Ohio University

Bobcat Neighborhood

Bobcats take care. We cheer each other on in times of celebration. We support one another in times of need. And through it all, we demonstrate the Bobcat spirit of service that defines the Ohio University community and that we each bring to our individual communities.

Welcome to your neighborhood – a directory of alumni-owned or operated organizations, as well as businesses and nonprofits within all Ohio University campus communities. We built it to encourage Bobcats to support each another. We thrive when we come together as neighbors, near and far, to help each other – especially in times of hardship.

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The Bobcat Neighborhood was created by the Ohio University Alumni Association in partnership with Ohio University Corporate Engagement and the Center for Campus and Community Engagement. Bobcats take care. We cheer each other on in times of celebration. We support one another in times of need. And through it all, we demonstrate the Bobcat spirit of service that defines the Ohio University community and that we each bring to our individual communities.

Are you an alumnus of Ohio University and own or manage a business that would benefit from exposure on the Bobcat Neighborhood? Or do you work in a non-profit or business that is located within an Ohio University campus community?

Join the Bobcat Neighborhood so the Bobcat family can support you and your business. Thank you for joining our community!

*Disclaimer: Ohio University does not endorse any of the businesses, retailers, or non-profits included in this directory. Ohio University reserves the right to review all entries before publishing. Submitting your business will make this information public and Ohio University does not assume responsibility for how this information can or may be used in the future by outside parties. Ohio University reserves the right to stop this directory at any time, and for any reason.

Please email BobcatNeighborhood@ohio.edu with any questions or concerns.

Highlighted Organizations and People


Valerie J. Allen, BBA ’88

Valerie J. Allen

BBA ’88, a graduate of OHIO’s College of Business and owner of Valerie Allen Counseling, LLC


Tell us a little bit about your business.

I do relationship counseling with couples, and often their issues are the result of infidelity and a breakdown of trust. I’ve been in business for six and a half years in West Chester, Ohio, a suburb of Cincinnati.

Have you seen an uptick in people seeking out your services because of coronavirus effects and social distancing measures?

It’s stayed pretty consistent because I have the capacity to still talk to people who want to switch to phone or video sessions. I also have people who are willing to come into the office. I'm just doing that with more sanitizing and social distancing. I have my office set up where I am farther away and not sitting right up close. I don't greet them at the door. I stagger my appointments, so when people come in, they're not waiting in the waiting room.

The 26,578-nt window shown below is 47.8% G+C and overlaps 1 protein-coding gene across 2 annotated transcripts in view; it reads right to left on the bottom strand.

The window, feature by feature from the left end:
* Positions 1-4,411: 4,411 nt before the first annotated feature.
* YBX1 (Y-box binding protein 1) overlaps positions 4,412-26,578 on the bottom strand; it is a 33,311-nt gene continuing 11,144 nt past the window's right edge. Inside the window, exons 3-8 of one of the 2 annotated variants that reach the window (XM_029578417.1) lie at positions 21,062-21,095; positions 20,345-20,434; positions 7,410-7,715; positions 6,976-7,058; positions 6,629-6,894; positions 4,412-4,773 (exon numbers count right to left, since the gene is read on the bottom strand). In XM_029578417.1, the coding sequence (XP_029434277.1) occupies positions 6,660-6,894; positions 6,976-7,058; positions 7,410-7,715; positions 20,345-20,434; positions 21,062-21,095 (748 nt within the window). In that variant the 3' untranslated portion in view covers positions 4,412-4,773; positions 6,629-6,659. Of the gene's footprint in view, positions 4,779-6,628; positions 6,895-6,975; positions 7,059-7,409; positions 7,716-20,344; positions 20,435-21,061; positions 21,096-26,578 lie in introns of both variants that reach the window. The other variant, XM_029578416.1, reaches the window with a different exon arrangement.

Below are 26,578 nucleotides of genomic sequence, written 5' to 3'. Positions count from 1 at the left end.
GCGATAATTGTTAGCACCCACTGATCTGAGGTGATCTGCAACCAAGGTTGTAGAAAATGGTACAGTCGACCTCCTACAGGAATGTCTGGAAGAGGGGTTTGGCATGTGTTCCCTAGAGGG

Social distancing orders have caused a lot of stress with families and with couples. It’s interesting because, at first, it almost seemed like the stress was so big and so new, and they knew that they couldn’t control it, so it made everything else in their lives seem not as important. They kind of banded together against this big pain. They were like, “OK, we can do this.” But as it’s dragged on, people continue to be stuck together and they get irritated with each other and it gets a little more stressful. And I also find that there's some grief that goes along with this. I have people who feel loss for their graduating seniors, and people who feel loss for vacations that they were going on.

What kind of role did Ohio University play in your career as a business owner?

Interestingly, my undergraduate degree from OU is in business marketing, so my degree from Ohio University has helped me become a businessperson more than it’s helped me become a therapist. I went on to get my master's degree at the University of Dayton. A lot of therapists don't have a lot of business acumen; it's a very different thought process. So, I’ve found it to be an advantage to have my business degree from OU to help me in my counseling business. And, on the other side of it, I learned a lot about life and a lot about relationships at OU. My husband is also a Bobcat, and he has his marketing degree from OU as well, so everything I learned, and continue to learn really, through my relationship with my husband becomes very valuable for me to draw on with my work.

Counseling is, in a lot of ways, a right-brained thing. I use a lot of intuition, a lot of interpersonal communication, and a lot of caring and compassion But in marketing there’s more of a focus on left brain activities like knowing how to market yourself with an intent to grow your business and an intention to find customers, which isn't something that counseling people really learn how to do in their studies. The accounting, the finances, the structure of my business, those are the kind of things I learned at OU.

How did you find out about the Bobcat Neighborhood, and what prompted you to join?

I think I saw it on the Facebook group, “You know you went to OU if,” and I thought it was a great opportunity to be recognized as someone who is a business owner and a Bobcat. It’s not only a great way to promote my own business but to kind of let the public know how they can support the alumni network by shopping at stores or enlisting the services of businesses that are alumni owned.

What advice would you offer to fellow Bobcats who are thinking about starting their own business?